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Mr. George M Kabwe, Elie Chamoun, Riaan van Greuning, Mowele Mohlala, and Ms. Julia Cardoso
Safeguards assessments are a key pillar of the risk management arrangements for IMF lending. Safeguards assessments aim to mitigate the risks of misuse of Fund resources and misreporting of program monetary data under Fund arrangements. Safeguards assessment reports are confidential and therefore the IMF Executive Board is provided with a periodic report on safeguards activities on a biennial basis, in addition to high-level summaries in member country staff reports on key findings and recommendations. This update on safeguards activity covers the period May 2017 to end-April 2019 (the period).
Dong Frank Wu and Mr. Friedrich Schneider
This paper is the first attempt to directly explore the long-run nonlinear relationship between the shadow economy and level of development. Using a dataset of 158 countries over the period from 1996 to 2015, our results reveal a robust U-shaped relationship between the shadow economy size and GDP per capita. Our results imply that the shadow economy tends to increase when economic development surpasses a given threshold or at least does not disappear. Our findings suggest that special attention should be given to the country’s level of development when designing policies to tackle issues related to the shadow economy.
Ms. Hali J Edison, Dimitre Milkov, and Josephat Koima
The IMF provides training to its membership in its core areas of expertise mainly through its Institute for Capacity Development (ICD) or formerly the IMF Institute (INS). This paper looks at the methods that ICD used to evaluate this activity and analyzes the data collected over the period 2006–13. Since 2015, ICD has undertaken a review of its curriculum and revamped its courses and evaluations. Hence this paper provides a detailed analysis of the situation prior to the review.The study's novel feature is its attempt to distill information from all evaluation sources in one place. It also conducts analysis to explain the evaluation results using participant demographic information. An important message that emerges from the different surveys is that ICD’s training program is well liked. Notable differences in results surface when sorting evaluations results by course type or by geographic location, and whether evaluations were filled out by participants or by their sponsoring managers.
International Monetary Fund. Middle East and Central Asia Dept.
This Selected Issues paper analyzes budget financing options and their potential macro-financial implications for Kuwait. With large financial buffers and low debt, Kuwait has substantial room to finance the emerging fiscal deficits. The financing strategy should be underpinned by sound institutional and legal reforms and geared toward the development of the domestic debt markets. A balanced mix of asset drawdown and borrowing from a diversified investor base (nonresidents, domestic banks and nonbank financial institutions) would help mitigate negative implications for the economy and develop the corporate debt market.
International Monetary Fund. Middle East and Central Asia Dept.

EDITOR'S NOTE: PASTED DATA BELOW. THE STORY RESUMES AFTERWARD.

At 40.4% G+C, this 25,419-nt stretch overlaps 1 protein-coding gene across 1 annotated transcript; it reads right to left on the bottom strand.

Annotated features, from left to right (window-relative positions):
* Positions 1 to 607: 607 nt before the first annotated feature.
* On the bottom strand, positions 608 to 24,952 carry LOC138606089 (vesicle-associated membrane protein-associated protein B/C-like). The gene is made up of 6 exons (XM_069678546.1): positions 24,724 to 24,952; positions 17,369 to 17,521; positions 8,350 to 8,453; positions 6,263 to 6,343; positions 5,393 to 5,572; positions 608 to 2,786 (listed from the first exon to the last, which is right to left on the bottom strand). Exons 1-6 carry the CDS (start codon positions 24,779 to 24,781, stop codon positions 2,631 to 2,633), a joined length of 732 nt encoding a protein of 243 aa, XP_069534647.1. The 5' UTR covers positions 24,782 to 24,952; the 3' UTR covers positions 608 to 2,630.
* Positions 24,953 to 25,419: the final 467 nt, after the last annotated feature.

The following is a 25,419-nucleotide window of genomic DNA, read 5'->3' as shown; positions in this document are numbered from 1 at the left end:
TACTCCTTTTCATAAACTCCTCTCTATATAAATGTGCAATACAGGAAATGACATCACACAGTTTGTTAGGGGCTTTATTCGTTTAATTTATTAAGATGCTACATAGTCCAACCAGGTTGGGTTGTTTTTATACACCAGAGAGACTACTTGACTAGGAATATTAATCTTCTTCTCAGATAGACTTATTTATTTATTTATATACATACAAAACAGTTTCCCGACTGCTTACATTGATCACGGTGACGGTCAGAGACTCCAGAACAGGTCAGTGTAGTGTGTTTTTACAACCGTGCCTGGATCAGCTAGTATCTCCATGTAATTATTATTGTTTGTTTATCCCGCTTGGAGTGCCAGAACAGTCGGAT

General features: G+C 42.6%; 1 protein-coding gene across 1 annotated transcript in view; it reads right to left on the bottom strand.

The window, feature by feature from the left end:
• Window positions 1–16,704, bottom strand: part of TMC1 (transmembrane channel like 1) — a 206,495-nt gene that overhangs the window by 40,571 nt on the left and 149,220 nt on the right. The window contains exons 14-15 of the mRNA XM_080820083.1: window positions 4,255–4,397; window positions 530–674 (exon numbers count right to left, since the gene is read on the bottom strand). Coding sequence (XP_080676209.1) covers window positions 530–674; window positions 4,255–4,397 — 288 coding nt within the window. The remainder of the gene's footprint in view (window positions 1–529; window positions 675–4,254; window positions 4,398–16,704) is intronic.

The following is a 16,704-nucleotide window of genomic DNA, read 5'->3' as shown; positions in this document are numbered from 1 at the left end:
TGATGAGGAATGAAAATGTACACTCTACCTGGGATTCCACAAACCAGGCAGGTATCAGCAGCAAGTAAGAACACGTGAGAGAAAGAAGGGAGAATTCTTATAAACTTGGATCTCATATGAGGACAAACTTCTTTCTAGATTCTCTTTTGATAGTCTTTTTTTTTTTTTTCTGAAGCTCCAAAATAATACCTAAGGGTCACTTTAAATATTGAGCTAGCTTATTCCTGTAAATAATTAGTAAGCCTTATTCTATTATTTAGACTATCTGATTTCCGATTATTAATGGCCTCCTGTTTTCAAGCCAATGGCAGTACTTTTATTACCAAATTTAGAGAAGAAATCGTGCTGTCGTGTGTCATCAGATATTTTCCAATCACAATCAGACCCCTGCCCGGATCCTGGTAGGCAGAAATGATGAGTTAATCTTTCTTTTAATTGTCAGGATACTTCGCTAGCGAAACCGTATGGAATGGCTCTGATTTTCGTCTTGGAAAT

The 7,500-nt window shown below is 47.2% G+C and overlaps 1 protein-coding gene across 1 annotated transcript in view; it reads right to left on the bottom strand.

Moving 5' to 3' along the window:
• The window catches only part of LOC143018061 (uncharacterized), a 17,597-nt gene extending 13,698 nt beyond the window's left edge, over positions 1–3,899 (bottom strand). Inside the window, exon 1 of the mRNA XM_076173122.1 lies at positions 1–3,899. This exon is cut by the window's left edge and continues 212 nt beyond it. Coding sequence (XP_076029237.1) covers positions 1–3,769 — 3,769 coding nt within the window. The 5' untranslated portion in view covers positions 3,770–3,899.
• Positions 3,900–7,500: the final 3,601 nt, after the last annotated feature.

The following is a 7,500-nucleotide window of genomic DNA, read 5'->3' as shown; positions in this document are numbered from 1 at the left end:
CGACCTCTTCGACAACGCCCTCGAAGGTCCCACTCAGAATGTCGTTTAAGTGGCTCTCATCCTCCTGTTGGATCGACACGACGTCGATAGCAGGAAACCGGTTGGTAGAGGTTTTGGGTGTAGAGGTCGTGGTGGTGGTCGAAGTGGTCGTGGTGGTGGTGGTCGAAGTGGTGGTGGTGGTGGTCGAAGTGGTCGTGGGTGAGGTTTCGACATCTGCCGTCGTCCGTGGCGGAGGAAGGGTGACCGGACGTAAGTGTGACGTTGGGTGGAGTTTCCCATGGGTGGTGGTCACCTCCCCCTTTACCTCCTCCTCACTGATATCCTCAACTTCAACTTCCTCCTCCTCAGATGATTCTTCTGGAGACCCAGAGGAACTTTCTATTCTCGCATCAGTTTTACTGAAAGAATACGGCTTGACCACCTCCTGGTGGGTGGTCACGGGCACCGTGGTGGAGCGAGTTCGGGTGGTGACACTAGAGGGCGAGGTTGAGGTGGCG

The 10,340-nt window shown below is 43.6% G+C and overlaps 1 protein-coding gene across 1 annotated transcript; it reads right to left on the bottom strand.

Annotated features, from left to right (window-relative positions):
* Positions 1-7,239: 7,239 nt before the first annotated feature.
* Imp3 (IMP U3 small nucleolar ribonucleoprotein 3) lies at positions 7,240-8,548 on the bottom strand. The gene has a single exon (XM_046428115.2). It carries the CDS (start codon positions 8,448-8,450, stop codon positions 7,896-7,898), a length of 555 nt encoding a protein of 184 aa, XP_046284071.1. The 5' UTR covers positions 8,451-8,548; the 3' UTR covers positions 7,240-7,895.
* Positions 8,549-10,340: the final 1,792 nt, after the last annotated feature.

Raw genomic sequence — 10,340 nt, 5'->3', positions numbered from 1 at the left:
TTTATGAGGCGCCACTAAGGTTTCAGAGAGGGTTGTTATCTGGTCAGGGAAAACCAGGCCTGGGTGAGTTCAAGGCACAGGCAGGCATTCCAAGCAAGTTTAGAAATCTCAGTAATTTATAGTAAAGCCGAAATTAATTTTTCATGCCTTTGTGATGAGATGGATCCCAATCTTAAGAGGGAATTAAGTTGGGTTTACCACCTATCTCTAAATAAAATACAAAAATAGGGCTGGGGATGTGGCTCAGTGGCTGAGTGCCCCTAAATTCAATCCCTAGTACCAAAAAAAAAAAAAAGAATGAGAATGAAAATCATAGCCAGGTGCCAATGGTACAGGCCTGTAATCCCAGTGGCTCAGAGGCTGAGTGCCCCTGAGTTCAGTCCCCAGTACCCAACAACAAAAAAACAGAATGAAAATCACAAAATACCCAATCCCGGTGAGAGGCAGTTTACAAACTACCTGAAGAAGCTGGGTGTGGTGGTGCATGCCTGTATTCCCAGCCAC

This 2015 Article IV Consultation highlights that decline in oil prices has adversely affected Kuwait’s fiscal and current account balances and slowed growth in 2014–15. Real non-oil GDP growth is projected to slow in 2015 and 2016, and pick up to 4 percent in the medium term, supported by government investment in infrastructure and private investment. The fiscal and external positions are projected to deteriorate further in 2015 and 2016, and improve somewhat over the medium term as oil prices and production recover partially.
International Monetary Fund. Middle East and Central Asia Dept.
This Selected Issues paper analyzes energy price reform in Kuwait. It emphasizes that Kuwait should take advantage of current low global energy prices to strengthen efforts to reform domestic energy prices. In the longer term, this would benefit growth by increasing efficiency in the economy and creating space for higher public and private investment. In the short-term, one-off effects on inflation should be manageable. Productive activities more sensitive to energy costs, particularly the transport sector, would be able to adjust to higher energy prices more easily if the reform is gradual.
Mr. Alberto Behar
We estimate the elasticity of private-sector employment to non-oil GDP in the Gulf Cooperation Council (GCC) for GCC nationals and expatriates using a Seemingly Unrelated Error Correction (SUREC) model. Our results indicate that the employment response is lower for nationals, who have an estimated short-run elasticity of only 0.15 and a long-run response of 0.7 or less. The elasticity is almost unity for expatriates in the long run and 0.35 in the short run. We interpret low elasticities as indirect evidence of labor market adjustment costs, which could include hiring and firing rigidities, skills mismatches, and reluctance to accept private sector jobs. Forecasts suggest that, absent measures to reduce adjustment costs, the private sector will only be able to absorb a small portion of nationals entering the labor force.
International Monetary Fund. Middle East and Central Asia Dept.
This Selected Issues paper discus